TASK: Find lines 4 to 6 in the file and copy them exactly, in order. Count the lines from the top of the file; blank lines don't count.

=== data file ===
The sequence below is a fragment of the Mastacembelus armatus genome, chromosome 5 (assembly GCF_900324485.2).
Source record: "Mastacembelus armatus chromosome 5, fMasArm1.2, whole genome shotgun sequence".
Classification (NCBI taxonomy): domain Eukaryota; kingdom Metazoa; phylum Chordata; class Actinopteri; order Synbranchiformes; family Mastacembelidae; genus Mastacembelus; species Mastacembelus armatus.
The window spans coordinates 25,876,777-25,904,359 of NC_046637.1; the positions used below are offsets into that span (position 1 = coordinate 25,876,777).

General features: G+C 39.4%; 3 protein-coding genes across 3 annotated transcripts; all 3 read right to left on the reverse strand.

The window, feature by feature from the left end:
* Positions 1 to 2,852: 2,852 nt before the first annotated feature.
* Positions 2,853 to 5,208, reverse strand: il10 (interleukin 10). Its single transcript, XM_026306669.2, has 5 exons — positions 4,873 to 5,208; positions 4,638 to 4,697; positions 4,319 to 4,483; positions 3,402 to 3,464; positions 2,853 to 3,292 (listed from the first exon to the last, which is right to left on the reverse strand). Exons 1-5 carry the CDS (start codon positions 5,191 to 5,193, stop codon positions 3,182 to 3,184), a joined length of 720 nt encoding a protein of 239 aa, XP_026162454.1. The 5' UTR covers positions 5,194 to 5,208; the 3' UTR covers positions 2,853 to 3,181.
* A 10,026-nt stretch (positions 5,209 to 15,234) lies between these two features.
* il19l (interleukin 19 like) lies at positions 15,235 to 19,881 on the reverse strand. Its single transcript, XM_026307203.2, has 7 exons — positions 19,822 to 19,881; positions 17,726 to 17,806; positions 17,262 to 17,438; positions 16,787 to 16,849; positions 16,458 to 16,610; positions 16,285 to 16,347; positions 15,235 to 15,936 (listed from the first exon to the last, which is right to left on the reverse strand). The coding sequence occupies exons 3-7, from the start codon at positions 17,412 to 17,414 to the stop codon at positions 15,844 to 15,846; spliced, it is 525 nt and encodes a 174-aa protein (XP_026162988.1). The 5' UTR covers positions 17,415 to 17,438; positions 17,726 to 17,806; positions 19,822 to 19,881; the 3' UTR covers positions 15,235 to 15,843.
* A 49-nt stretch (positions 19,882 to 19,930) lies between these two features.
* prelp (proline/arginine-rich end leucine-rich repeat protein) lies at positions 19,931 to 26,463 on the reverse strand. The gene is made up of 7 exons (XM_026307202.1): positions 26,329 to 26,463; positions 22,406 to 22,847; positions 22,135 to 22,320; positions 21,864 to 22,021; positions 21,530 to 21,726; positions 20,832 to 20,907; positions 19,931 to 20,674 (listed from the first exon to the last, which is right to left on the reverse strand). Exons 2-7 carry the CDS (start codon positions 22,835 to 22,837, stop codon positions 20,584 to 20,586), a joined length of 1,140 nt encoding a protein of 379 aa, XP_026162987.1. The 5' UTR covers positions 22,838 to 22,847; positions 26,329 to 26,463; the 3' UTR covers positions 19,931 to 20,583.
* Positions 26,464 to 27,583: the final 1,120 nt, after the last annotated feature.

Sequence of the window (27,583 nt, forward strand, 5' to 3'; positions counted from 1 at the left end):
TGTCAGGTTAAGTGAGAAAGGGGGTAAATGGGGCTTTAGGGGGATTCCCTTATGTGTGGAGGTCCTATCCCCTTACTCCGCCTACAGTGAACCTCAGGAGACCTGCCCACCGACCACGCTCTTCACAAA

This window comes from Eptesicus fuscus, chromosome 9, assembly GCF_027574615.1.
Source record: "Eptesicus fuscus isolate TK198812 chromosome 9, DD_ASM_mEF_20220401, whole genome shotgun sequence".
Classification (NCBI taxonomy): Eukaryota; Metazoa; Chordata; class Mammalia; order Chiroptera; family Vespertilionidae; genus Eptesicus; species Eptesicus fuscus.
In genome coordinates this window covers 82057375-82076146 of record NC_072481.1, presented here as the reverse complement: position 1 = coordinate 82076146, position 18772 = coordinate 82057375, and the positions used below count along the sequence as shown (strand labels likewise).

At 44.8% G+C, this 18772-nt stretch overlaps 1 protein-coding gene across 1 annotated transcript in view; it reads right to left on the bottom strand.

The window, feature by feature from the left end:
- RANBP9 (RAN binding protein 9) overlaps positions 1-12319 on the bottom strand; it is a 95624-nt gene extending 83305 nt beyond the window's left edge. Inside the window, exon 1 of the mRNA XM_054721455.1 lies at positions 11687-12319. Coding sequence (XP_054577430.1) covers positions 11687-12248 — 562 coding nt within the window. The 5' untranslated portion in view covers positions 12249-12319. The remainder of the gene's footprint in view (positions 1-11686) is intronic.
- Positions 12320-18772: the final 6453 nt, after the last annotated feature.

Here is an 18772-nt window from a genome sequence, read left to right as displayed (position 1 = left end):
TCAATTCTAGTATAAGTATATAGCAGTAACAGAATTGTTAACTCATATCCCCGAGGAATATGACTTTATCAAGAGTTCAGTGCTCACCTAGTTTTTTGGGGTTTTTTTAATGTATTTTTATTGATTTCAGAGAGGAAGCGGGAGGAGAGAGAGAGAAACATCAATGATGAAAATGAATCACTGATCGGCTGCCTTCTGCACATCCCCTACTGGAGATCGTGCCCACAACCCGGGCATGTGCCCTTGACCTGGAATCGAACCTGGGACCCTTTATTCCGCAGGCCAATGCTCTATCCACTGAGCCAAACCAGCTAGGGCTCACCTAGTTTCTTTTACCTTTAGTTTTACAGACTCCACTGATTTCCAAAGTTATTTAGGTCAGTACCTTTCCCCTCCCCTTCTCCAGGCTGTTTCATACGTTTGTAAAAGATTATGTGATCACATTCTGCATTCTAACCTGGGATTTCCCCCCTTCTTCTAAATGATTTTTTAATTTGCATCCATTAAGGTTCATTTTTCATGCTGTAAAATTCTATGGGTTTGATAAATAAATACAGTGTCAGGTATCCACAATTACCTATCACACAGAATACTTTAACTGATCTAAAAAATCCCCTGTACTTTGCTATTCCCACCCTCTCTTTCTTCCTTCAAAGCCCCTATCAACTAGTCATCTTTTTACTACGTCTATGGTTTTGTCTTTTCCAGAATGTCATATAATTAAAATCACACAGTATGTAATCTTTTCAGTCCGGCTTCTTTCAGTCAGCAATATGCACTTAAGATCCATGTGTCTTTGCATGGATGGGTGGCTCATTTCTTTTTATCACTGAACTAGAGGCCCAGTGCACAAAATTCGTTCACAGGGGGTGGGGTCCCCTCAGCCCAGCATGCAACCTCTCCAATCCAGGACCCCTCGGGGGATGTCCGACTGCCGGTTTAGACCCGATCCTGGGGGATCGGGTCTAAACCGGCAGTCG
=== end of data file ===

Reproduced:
The window spans coordinates 25,876,777-25,904,359 of NC_046637.1; the positions used below are offsets into that span (position 1 = coordinate 25,876,777).

General features: G+C 39.4%; 3 protein-coding genes across 3 annotated transcripts; all 3 read right to left on the reverse strand.

The window, feature by feature from the left end: